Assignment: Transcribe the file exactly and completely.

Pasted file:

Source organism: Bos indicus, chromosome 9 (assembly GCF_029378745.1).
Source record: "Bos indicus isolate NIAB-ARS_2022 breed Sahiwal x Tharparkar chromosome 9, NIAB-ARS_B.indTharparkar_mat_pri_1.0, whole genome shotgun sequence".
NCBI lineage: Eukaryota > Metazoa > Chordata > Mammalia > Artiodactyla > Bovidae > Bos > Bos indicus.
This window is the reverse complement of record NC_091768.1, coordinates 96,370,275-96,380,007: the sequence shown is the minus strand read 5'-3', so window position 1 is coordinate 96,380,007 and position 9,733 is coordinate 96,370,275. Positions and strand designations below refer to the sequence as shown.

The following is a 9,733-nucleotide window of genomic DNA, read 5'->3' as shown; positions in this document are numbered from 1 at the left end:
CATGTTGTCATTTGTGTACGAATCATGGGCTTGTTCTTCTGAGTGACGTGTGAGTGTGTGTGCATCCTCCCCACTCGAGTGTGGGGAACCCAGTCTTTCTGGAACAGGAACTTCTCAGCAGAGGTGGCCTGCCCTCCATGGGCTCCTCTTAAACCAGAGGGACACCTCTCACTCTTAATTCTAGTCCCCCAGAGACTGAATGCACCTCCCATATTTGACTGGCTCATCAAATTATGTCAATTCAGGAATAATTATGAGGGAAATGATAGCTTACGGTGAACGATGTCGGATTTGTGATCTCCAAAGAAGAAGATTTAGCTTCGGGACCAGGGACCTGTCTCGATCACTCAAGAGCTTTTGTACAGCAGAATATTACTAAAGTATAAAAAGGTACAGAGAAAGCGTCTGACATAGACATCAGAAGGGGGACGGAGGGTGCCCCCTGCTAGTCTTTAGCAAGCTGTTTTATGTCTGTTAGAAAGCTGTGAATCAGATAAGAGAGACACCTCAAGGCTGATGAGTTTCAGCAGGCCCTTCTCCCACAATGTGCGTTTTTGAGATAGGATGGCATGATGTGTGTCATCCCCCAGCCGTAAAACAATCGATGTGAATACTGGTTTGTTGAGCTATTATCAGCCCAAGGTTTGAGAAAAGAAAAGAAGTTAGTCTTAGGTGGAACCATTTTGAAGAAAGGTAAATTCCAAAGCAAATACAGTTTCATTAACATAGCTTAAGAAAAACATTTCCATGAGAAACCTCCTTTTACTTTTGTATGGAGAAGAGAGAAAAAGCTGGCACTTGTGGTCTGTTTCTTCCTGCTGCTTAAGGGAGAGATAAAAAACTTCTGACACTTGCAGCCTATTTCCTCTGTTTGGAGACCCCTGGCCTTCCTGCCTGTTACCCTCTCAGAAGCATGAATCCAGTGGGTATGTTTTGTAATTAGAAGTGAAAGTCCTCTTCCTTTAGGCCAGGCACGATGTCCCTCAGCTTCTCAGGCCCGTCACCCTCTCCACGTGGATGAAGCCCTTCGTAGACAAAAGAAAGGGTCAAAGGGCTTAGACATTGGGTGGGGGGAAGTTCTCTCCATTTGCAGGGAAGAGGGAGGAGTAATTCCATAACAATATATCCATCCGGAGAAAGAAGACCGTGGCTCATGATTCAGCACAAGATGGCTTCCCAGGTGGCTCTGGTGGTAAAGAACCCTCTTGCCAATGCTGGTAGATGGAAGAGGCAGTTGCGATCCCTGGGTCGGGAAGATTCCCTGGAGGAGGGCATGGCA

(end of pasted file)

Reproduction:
Source organism: Bos indicus, chromosome 9 (assembly GCF_029378745.1).
Source record: "Bos indicus isolate NIAB-ARS_2022 breed Sahiwal x Tharparkar chromosome 9, NIAB-ARS_B.indTharparkar_mat_pri_1.0, whole genome shotgun sequence".
NCBI lineage: Eukaryota > Metazoa > Chordata > Mammalia > Artiodactyla > Bovidae > Bos > Bos indicus.
This window is the reverse complement of record NC_091768.1, coordinates 96,370,275-96,380,007: the sequence shown is the minus strand read 5'-3', so window position 1 is coordinate 96,380,007 and position 9,733 is coordinate 96,370,275. Positions and strand designations below refer to the sequence as shown.

The following is a 9,733-nucleotide window of genomic DNA, read 5'->3' as shown; positions in this document are numbered from 1 at the left end:
CATGTTGTCATTTGTGTACGAATCATGGGCTTGTTCTTCTGAGTGACGTGTGAGTGTGTGTGCATCCTCCCCACTCGAGTGTGGGGAACCCAGTCTTTCTGGAACAGGAACTTCTCAGCAGAGGTGGCCTGCCCTCCATGGGCTCCTCTTAAACCAGAGGGACACCTCTCACTCTTAATTCTAGTCCCCCAGAGACTGAATGCACCTCCCATATTTGACTGGCTCATCAAATTATGTCAATTCAGGAATAATTATGAGGGAAATGATAGCTTACGGTGAACGATGTCGGATTTGTGATCTCCAAAGAAGAAGATTTAGCTTCGGGACCAGGGACCTGTCTCGATCACTCAAGAGCTTTTGTACAGCAGAATATTACTAAAGTATAAAAAGGTACAGAGAAAGCGTCTGACATAGACATCAGAAGGGGGACGGAGGGTGCCCCCTGCTAGTCTTTAGCAAGCTGTTTTATGTCTGTTAGAAAGCTGTGAATCAGATAAGAGAGACACCTCAAGGCTGATGAGTTTCAGCAGGCCCTTCTCCCACAATGTGCGTTTTTGAGATAGGATGGCATGATGTGTGTCATCCCCCAGCCGTAAAACAATCGATGTGAATACTGGTTTGTTGAGCTATTATCAGCCCAAGGTTTGAGAAAAGAAAAGAAGTTAGTCTTAGGTGGAACCATTTTGAAGAAAGGTAAATTCCAAAGCAAATACAGTTTCATTAACATAGCTTAAGAAAAACATTTCCATGAGAAACCTCCTTTTACTTTTGTATGGAGAAGAGAGAAAAAGCTGGCACTTGTGGTCTGTTTCTTCCTGCTGCTTAAGGGAGAGATAAAAAACTTCTGACACTTGCAGCCTATTTCCTCTGTTTGGAGACCCCTGGCCTTCCTGCCTGTTACCCTCTCAGAAGCATGAATCCAGTGGGTATGTTTTGTAATTAGAAGTGAAAGTCCTCTTCCTTTAGGCCAGGCACGATGTCCCTCAGCTTCTCAGGCCCGTCACCCTCTCCACGTGGATGAAGCCCTTCGTAGACAAAAGAAAGGGTCAAAGGGCTTAGACATTGGGTGGGGGGAAGTTCTCTCCATTTGCAGGGAAGAGGGAGGAGTAATTCCATAACAATATATCCATCCGGAGAAAGAAGACCGTGGCTCATGATTCAGCACAAGATGGCTTCCCAGGTGGCTCTGGTGGTAAAGAACCCTCTTGCCAATGCTGGTAGATGGAAGAGGCAGTTGCGATCCCTGGGTCGGGAAGATTCCCTGGAGGAGGGCATGGCA